Guest Author – Julie Warkentin
Southland’s impact on our decision to foster was huge! No one there ever told us we should foster or adopt, though sometimes people wonder if they do because of the high percentage of families who do. What we are taught is what it means to have a personal relationship with Jesus Christ, how to follow Him, hear His voice, receive healing from past hurts, and to serve God and others. It was out of those foundational truths that our fostering journey really began.
My dream was never to foster. I couldn’t bear the thought of taking in a child who I would grow to love and then endure the pain of ‘losing’ them when they’d be moved or reunited with their families.
I wanted to adopt children, not foster. But even with adoption, I had some big reservations about what I was willing to accept. I was afraid of things like FASD and HIV in particular. At the time, I couldn’t see that these reservations were about ‘me’ – my hopes, my comfort and my preferences.
As I spent more time in the Bible and growing in relationship with Jesus, I realized that God’s heart was not like mine. He is love and has no fear in Him. And He has called His body, the church, to follow His example. As these truths were coming to life for us we sensed God was asking us to take a step toward fostering.
Before we even began investing ourselves in another child we decided not to hold back love from any child placed with us – no trying to protect ourselves from the pain of future loss. God is love and, if we wanted to follow His lead, we couldn’t make this about ourselves.
We resolved that any child placed in our home would be loved as if they had been born to us. We wouldn’t cause them more pain by treating them differently or introducing them as ‘foster kids’. They would belong in our family. They would know we would do anything for them. If the agency would move them or a reunification would happen, then we would do our best to ease the pain for them. While in our home and under our influence, each child would know they were precious, valued, and wanted.
The first baby we welcomed in suffered from drug withdrawal. We knew he’d probably be moved, but he deserved nothing less than our full love. He had my heart from day one, and I spent many nights in his room on my knees.
We were told this little baby would be with us for a minimum of one year. He was moved to be with siblings two and a half months later. It was one of the most painful times our family has ever gone through; the loss was huge.
Our biological children mourned deeply and there were many tears. To top it off, many people didn’t understand our grief and felt we should’ve known better. He was ‘just’ a foster baby, after all. To hear time and again this evidence that others didn’t recognize his great worth and value really deepened our family’s grief.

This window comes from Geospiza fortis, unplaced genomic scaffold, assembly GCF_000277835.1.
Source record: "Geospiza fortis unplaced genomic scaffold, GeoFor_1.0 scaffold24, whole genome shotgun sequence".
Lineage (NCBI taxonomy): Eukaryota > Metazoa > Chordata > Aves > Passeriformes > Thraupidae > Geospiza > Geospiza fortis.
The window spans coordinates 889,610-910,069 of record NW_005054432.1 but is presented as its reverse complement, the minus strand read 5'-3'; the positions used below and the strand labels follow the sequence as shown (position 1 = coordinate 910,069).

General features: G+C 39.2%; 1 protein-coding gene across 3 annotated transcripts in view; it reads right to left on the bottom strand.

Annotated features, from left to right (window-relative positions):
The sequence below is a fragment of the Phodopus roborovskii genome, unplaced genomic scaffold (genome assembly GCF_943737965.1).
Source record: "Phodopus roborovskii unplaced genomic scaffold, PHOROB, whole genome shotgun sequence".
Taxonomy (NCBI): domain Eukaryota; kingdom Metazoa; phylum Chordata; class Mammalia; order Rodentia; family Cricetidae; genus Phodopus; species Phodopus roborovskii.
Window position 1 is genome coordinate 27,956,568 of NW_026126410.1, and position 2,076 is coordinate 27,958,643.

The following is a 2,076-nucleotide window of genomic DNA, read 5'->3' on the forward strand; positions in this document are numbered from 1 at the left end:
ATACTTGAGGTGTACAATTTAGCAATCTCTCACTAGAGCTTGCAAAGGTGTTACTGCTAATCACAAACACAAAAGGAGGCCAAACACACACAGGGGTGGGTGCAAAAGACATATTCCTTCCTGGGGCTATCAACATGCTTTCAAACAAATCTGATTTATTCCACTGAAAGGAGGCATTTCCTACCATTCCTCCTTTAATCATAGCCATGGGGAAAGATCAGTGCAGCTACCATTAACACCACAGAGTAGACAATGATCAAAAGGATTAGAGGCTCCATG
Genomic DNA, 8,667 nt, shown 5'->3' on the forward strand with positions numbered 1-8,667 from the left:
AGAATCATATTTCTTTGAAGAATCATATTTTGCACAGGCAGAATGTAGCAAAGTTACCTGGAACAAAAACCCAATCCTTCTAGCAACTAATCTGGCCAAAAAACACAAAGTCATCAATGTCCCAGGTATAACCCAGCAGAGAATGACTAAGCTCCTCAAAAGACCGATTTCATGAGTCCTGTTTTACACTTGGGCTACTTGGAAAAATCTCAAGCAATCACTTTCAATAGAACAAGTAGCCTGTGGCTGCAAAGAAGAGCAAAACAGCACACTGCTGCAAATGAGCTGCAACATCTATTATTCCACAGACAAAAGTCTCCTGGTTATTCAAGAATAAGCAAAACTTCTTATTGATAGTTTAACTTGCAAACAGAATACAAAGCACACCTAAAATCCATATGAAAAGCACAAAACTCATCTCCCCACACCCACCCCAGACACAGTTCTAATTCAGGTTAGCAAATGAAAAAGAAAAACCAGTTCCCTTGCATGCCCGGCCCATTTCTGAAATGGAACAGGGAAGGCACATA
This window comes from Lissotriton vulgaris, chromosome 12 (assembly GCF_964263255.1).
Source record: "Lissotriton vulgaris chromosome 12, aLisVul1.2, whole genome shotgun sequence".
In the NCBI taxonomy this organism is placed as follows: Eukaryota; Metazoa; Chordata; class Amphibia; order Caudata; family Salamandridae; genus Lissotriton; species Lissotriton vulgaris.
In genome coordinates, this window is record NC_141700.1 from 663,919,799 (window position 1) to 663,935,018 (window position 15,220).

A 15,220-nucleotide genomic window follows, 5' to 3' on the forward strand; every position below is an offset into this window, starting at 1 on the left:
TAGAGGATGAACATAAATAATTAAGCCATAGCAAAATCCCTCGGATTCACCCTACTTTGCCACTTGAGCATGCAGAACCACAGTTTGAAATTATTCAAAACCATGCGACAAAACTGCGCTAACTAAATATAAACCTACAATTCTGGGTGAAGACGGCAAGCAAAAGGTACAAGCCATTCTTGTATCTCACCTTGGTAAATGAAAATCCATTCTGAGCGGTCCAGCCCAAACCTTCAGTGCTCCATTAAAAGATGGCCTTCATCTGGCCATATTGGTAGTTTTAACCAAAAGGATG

My husband and I decided we couldn’t continue to do this to our biological children unless God called them too, so we told the kids we wouldn’t foster anymore. Both of them, despite their deep grief, almost immediately said they wanted to continue to foster.
“There are more children that need a family to love them, Mom!”
Less than two months later a beautiful sweet little 18 month-old girl was placed with us. She had some attachment issues and was quite guarded for such a young age. We were told she might be reunited with her biological parents so we decided to do whatever we could to help the biological parents succeed and be healthy while we gave our hearts to this precious little girl. She was never a ‘foster’ daughter to us. She was our daughter. Whether she would move or not, we would not withhold from her.
Four months later we were asked to take a little baby boy who had been exposed to alcohol. We were told they were actively looking to put him back in his community and probably wouldn’t be with us for more than a couple of months. Eleven months later, he was still with us when we got a call that his biological sister had just been born. She was experiencing intense withdrawal and had a fairly high chance of developing HIV, but they would place her with us if we’d like.
My fear levels were high. How could we do this? HIV was one of my big ‘no’s and I had a lot of fear in it. We prayed about it and God reminded us of Jesus’ example here on earth. He had never been afraid of disease and didn’t avoid sick people – in fact, He sought them out. We would follow His lead and move forward with confidence.
Many of the things I had on my list of ‘no’s I have since said ‘yes’ to. My heart and will have been transformed to align more and more with God’s. He is love and there is no fear in Him. By listening and following Him we have been able to let go of fear and embrace love instead. As a result, we have experienced many more blessings than we ever dreamed possible.
I wouldn’t trade any of it. Not the pain, the loss, the struggle, all the sleepless nights and hospital stays, not the court cases, and none of the tears. I wouldn’t go back. These kids are worth it. They are just like you and me, born into circumstances that they didn’t create. They have incredible value and, as a Christian, I am called to protect, love, and care for the weak and helpless. For our family following that call meant fostering and adopting.
I am so thankful for Southland and how they have encouraged us to get to know Jesus personally and to hear His voice and follow Him. I personally would’ve never had the courage to foster or had the ability to love and press forward, without the relationship I have with Jesus. We are also deeply thankful for the tremendous support of our family and church cell group who have prayed with us through it all. We’ve seen many miracles and answers to prayer in this fostering journey. We are thankful!